Business inventories rise; sales gain biggest in 8 months

  • May's rise in inventories, which are a key component of gross domestic product, was in line with economists' expectations.
  • Business inventories rose 0.4 percent in May.
  • Business sales jumped 1.4 percent in May, the biggest gain since September 2017, after increasing 0.6 percent in April.
Monsanto DeKalb brand seed corn at the Crop Production Services warehouse in Manlius, Illinois.
Daniel Acker | Bloomberg | Getty Images
Monsanto DeKalb brand seed corn at the Crop Production Services warehouse in Manlius, Illinois.

U.S. business inventories rose steadily in May and sales recorded their biggest increase in eight months, government data showed on Monday.

The Commerce Department said business inventories increased 0.4 percent after an unrevised 0.3 percent gain in April. May's rise in inventories, which are a key component of gross domestic product, was in line with economists' expectations.

Retail inventories increased 0.4 percent in May as reported in an advance estimate published last month. Retail inventories rose 0.4 percent in April.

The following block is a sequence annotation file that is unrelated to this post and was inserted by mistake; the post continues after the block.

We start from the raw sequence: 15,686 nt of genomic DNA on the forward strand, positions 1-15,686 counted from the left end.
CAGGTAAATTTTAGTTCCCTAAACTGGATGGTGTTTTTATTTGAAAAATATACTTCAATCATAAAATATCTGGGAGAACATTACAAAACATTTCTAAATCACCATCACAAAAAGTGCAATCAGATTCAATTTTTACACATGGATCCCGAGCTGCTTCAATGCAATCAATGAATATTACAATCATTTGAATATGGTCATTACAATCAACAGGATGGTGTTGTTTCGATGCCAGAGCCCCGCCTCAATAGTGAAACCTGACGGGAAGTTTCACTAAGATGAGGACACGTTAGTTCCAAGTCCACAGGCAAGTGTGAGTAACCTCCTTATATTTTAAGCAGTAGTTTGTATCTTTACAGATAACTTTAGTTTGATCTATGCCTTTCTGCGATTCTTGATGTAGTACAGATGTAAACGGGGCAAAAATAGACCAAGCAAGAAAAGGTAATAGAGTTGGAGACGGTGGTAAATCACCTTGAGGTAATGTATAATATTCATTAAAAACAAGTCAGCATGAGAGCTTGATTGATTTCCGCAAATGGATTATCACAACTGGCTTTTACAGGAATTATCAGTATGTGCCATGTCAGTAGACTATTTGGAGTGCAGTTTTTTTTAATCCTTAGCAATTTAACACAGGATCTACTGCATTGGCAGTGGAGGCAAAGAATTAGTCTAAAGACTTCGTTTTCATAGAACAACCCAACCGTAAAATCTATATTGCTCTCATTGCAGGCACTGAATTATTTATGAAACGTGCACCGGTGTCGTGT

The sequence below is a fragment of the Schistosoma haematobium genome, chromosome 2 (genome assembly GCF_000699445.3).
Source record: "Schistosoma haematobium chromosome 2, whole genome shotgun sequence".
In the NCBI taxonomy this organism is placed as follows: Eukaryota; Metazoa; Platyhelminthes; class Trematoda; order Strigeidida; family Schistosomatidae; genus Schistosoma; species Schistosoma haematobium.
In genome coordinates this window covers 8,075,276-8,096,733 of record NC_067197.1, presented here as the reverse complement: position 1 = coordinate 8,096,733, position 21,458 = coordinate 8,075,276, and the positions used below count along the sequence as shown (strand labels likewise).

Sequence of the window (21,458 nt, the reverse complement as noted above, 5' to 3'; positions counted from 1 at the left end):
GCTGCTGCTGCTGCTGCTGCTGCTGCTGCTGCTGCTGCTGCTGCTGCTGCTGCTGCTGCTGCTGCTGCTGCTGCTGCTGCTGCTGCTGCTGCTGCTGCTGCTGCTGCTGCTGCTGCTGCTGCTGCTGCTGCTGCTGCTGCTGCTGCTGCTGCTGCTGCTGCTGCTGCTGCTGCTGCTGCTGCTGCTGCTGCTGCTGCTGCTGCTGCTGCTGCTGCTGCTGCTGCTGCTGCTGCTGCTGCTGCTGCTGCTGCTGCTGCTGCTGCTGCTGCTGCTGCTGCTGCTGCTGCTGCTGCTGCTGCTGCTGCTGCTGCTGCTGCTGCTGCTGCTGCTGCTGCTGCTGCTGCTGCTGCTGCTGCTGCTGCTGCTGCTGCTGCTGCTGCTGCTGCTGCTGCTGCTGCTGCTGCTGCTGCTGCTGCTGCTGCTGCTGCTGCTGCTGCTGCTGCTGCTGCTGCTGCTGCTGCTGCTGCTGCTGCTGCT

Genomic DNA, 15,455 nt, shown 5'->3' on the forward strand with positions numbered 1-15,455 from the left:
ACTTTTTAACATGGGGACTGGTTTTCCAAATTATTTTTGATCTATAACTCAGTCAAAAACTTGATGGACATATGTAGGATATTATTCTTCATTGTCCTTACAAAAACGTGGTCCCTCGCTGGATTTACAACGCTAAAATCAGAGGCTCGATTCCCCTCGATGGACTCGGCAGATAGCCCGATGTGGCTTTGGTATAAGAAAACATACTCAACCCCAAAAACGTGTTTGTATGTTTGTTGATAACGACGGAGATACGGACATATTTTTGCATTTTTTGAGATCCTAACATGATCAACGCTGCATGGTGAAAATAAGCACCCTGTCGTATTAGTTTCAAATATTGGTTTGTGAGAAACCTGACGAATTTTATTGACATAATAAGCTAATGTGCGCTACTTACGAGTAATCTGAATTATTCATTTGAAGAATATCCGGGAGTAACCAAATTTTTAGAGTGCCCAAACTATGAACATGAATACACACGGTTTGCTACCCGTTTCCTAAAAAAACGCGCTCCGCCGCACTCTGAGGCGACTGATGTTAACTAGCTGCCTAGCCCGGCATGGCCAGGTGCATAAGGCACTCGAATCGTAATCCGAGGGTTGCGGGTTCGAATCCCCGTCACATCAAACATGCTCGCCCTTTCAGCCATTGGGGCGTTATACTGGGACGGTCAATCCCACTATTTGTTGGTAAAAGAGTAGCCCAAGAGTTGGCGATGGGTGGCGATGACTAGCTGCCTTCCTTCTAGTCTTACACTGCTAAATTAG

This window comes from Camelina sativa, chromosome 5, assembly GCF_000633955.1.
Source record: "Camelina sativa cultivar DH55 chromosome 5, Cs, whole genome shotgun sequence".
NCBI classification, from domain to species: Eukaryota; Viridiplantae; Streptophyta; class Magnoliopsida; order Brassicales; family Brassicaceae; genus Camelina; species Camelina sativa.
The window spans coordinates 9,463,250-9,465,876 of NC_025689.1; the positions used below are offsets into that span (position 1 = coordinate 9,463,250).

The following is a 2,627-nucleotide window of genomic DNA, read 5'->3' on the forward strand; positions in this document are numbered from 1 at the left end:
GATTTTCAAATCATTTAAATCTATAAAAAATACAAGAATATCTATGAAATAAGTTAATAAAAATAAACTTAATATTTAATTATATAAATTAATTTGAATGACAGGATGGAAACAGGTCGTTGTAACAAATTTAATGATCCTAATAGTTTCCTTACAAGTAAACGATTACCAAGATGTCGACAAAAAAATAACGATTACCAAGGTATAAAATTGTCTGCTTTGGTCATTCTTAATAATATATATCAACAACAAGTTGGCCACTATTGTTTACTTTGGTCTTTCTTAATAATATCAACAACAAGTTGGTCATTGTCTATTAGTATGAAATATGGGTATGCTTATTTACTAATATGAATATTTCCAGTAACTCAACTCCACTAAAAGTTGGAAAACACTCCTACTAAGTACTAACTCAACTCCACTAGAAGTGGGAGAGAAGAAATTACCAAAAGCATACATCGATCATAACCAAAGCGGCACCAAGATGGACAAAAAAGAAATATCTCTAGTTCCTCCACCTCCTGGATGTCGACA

Motor vehicle inventories increased 0.9 percent in May and not 1.0 percent as reported last month. Auto inventories rose 0.8 percent in April.

Retail inventories excluding autos, which go into the calculation of GDP, edged up 0.1 percent in May as reported last month. They gained 0.2 percent in April.

Inventory investment was neutral to first-quarter economic growth. Economists expect a modest contribution from inventory accumulation to second-quarter growth.

Business sales jumped 1.4 percent in May, the biggest gain since September 2017, after increasing 0.6 percent in April.

At May's sales pace, it would take 1.34 months for businesses to clear shelves. That was the smallest inventories/sales ratio since December 2014 and was down from 1.35 months in April.